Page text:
He was a cool figure, but a little plain in appearance. I was determined to resolve that. There were some features on the figure that looked like they would look good painted. There were two sculpted circles visible on one side of the upper chest -- pretty much right where a "Star Trek" insignia would be worn. I felt that painting the larger of the two might be a bit much, so I just painted the smaller one silver. Then I painted the collar of the uniform black, as well as the inside of Phobos' mouth, which was characterized by two small mandible-like protrusions.

But the most obvious feature on Phobos that I felt was in dire need of being painted -- were the massive, insect-like, bulbous eyes on his head. They were, of course, molded as part of the head, and had been left unpainted. This made Phobos look, at best, asleep, and at worse, somehow less like a figure of an alien being, and more like some sort of robot. I knew that I wanted some sort of insect-looking, multi-faceted eye, but I also wanted it to look alien. Besides, I wasn't about to try to outline intricate facets on such a small surface and then try to color them in one by one, either. I started with a black undercoat.

Fortunately, the plastic used to make the Micronauts figures was close enough to model kit plastic that I knew model enamels would work. These days you can get an action figure that's got three different types of plastic in him and there's just no telling. Once the black was dry, I went in with successive coats of silver, gold, and red. I wanted to use the metallics, and I figured if I used red, it would complement his uniform. I dotted these in with the tip of a toothpick, creating a sort of alien-faceted look.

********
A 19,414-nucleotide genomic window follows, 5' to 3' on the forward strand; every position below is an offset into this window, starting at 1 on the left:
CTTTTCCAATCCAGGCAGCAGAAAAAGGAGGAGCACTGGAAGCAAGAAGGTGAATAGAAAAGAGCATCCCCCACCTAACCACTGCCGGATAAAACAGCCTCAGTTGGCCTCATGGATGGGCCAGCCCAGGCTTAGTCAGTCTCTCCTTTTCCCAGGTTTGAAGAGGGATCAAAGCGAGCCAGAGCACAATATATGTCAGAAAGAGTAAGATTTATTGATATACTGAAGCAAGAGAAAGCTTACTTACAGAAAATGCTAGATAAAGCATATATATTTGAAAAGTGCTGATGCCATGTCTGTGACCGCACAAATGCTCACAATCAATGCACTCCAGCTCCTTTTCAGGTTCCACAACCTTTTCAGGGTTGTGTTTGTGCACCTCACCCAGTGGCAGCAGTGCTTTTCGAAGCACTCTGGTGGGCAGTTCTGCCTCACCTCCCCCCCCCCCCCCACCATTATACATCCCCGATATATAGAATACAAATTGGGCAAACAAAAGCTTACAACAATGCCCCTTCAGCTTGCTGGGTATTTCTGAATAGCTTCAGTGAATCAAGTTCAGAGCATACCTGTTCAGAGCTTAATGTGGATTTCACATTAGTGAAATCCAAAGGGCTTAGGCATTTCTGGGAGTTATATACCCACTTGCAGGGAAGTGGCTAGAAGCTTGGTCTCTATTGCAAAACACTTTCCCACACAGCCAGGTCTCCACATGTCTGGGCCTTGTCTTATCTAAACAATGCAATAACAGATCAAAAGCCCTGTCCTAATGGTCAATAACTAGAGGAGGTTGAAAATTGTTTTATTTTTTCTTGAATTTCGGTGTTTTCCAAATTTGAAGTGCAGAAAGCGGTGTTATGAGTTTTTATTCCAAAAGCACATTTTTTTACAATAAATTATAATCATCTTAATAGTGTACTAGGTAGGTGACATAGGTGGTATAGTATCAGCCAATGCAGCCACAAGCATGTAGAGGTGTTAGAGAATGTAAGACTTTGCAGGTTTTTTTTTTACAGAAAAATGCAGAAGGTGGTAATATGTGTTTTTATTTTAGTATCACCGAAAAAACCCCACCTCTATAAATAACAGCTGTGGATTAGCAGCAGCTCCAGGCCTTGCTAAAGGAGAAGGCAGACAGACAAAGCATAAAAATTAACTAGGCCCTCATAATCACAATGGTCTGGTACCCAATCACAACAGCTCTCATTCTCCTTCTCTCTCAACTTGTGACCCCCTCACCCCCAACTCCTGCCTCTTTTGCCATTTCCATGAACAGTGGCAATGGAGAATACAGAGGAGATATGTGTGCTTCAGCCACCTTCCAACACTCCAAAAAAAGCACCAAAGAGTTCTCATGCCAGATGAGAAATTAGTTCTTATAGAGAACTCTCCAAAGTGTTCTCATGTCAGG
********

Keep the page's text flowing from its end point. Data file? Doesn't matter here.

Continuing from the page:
Since some of these paints were flat, and others were glossy (or metallic), and I wanted the eyes to have a more shiny look, I finished it off with a bit of GlossCote. The end result? A Phobos that at least looks like he can see what's going on around him!

By the way, if the basic construction design of Phobos looks familiar, it should. It's the same one found on 3-3/4" G.I.Joe figures. But if G.I.Joe didn't come along until 1982, and the Micronauts existed in the late 1970's, how is that possible? Hate to disappoint the G.I.Joe fans, since I AM one, but G.I.Joe didn't invent his own figure format. Microman and the Micronauts were doing the rivets-in-the-arms, leg-screws-and-back-screw, metal-T-bar-and-O-ring assembly nearly a decade before G.I.Joe came along! Mego would also use this construction method on their own, for their 3- 3/4" scale action figures based on the Buck Rogers TV show (I still have my Twiki figure), and for the 3-3/4" figures based on Disney's sci-fi movie "The Black Hole". This size had become a standard in the United States on the heels of Kenner's Star Wars line, a concept that Mego actually passed on. But the design started with Takara, and I noticed the identical construction right off in 1982 when I bought my first Joes.

Now, in fairness, G.I.Joe figures were bulkier than Micronauts, and arguably sturdier, and G.I.Joe DID invent the "Swivel-Arm Battle Grip" right the next year, substantially improving the arm construction in a way the Micronauts never had - or any of Mego's product lines, either.

And just to throw one more layer onto this, the Micronauts, in a sense, owe their origin to the original 12" G.I.Joe. Takara developed a 12" action figure, very much along G.I.Joe's design lines, called Henshin Cyborg (although there are those that would argue that he's closer to Captain Action, especially since he has had a young sidekick named Shonen Cyborg). The Henshin Cyborg line eventually led to the development of MicroMan. So let's all try to get along, okay?

Hope you've enjoyed this combination Flashback/Custom review. Now I have to find a nice place to display PHOBOS!